St. Vincent played her second sold out night at 9:30 Club this Sunday. I went. It was great. Forgive the heavy consonance. Gonna jump right in here.
The performance had many theatrical elements. The set looked like an 80s living room. Lots of pastels. Very foggy. After every few songs, Clark stopped to give brief monologues that set up another set of songs with light foreshadowing. In this way, the performance was divided into acts. There were even choreographed dance moves with her guitarist (there was no bassist). And she had a costume change before her encore. It felt rehearsed and robotic—like science fiction.
Q: Are we not Devo?
A: We are St. Vincent!
Lady can shred. I underestimated the possible influence of My Bloody Valentine on her guitar work, and am mystified by her restraint on her recorded releases. Live, she let loose with intense solos and heavy pedal effects, very arena rock, almost in a Phish jam band way. (I may be alone in this comparison.) I see a lot of arena potential. As a songwriter, she has the rare-ish ability to be personal without melodrama, and has successively grown more sonically experimental on her releases with risky rhythms, structure and synths. I would love to hear her make a through and through guitar record, although that may not be her M.O. I am glad to see musicianship and experimentality together in the indie-music sphere, where flashy fashion often fades fast.
A highlight was her encore opening “Strange Mercy”, which she performed solo atop a pink pyramid.
Holly Herndon, the opener, was fun. According to her website, Herndon is a multi-disciplinary artist pursuing a doctorate in Computer Music at Stanford University. Her setup being mainly a laptop, it was initially laughable to watch her loop breathing noises with BOOMING bass, but as her set progressed, I enjoyed it more. I think her music would better suit a smaller space more oriented towards dancing. Her performance was good pallette prep for St. Vincent.
Just found Antarah Crawley’s blog, DISORDR, on which he is posting his collected writings.
Below is an excerpt of his lament on the changed state of the District.
Those who are coming into the city call themselves “Branding Executives,” “Social Media Experts,” “Congressional Aids;” some call them “Millennials” with an idealistic inclination to shake up the system. And, me, I look at them, people near my age and intellect, and I want to be able to welcome them into my home even though they’ve already let themselves in; I want to find some common ground.
Common ground is scarce to come by between the NIMBYs and those who curse anyone standing in the way of progress.
Following a successful performance at New York’s Le Poisson Rouge on Jan. 3, Finnish violinist Pekka Kuusisto and American composer Nico Muhly brought spontaneous whimsy to a Sunday evening performance at the Phillips Collection in Washington, D.C. The duo’s program included selections from Phillip Glass, Johann Sebastian Bach, Muhly’s 2012 album Drones, as well as traditional Finnish folk songs. It was absolutely delightful.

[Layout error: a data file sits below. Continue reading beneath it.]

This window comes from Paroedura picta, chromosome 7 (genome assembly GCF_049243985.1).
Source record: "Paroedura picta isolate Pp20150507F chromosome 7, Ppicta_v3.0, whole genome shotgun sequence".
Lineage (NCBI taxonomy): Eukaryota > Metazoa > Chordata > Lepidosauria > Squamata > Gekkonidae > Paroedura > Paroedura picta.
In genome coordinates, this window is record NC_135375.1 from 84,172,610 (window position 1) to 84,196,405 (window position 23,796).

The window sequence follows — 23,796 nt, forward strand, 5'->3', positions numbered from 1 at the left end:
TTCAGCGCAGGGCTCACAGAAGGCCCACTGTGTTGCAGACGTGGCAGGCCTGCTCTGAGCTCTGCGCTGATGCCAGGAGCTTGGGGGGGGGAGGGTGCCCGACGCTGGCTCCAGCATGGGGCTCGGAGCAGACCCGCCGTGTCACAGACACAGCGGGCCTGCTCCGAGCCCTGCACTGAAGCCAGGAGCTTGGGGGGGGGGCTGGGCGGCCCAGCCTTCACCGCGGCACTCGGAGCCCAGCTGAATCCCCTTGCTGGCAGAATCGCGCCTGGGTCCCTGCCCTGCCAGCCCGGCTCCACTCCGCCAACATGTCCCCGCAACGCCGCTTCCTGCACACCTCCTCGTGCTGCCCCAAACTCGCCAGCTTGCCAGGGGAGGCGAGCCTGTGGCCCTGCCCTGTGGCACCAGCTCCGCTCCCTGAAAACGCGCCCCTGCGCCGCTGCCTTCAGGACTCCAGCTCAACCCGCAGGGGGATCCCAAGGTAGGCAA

Kuusisto’s vocals with his and Muhly’s sparse instrumentation reminded me of Iceland’s Sigur Ros. The Director of Music at the Phillips, Caroline Mousett, said in her introduction that Kuusisto enjoys improvisation. This got me thinking about classical music and performance in a post-rock era. These two young performers incorporated improvisation, a quality most often associated with rock and jazz, into a musical style which I associate more closely with rote performance. (I can’t say I pull from as broad an experience with classical performance as I do with more contemporary genres.) Improvisation makes live performance more exciting, as the element of surprise should never be undervalued. I enjoyed the juxtaposition between Muhly’s contemporary compositions and Kuusisto’s folk songs. It was a performance the could have taken place only in 2014.
Kuusisto and Muhly are very funny and endlessly energetic. Yesterday evening’s performance was the first I have seen at the Phillips Collection. It was pretty formal, but not stuffy. There were moments I wanted to scream out, like at a rock concert, but I controlled myself.
Muhly wore multiple layers of flowy, black Alexander Wang-style garments, which he removed toward the end of the performance to muffle the piano.
Included here are two photos of sketches I drew during the performance.
Another lil’ wrap-up of things I read in 2013. As a sometimes-member of the Politics & Prose Graphic Novel book group, I have enjoyed discussing graphic novels/comics/graphic narrative/sequential art/whatever with others who enjoy the genre. It has been fun to read different works and discern what I like and don’t like within the genre.
Siegfried Vol. 1 (2012)
By Alex Alice
Volume 1 of a three part graphic adaptation of Wagner’s Ring Cycle. The French just know how to do comics. The art looks very Disney, Dark Crystal, Labyrinth, Neverending Story to me. Unnecessary section on the creative and development process in the back. I don’t read much/any fantasy, so this was a nice departure from my usual picks. So very Franch.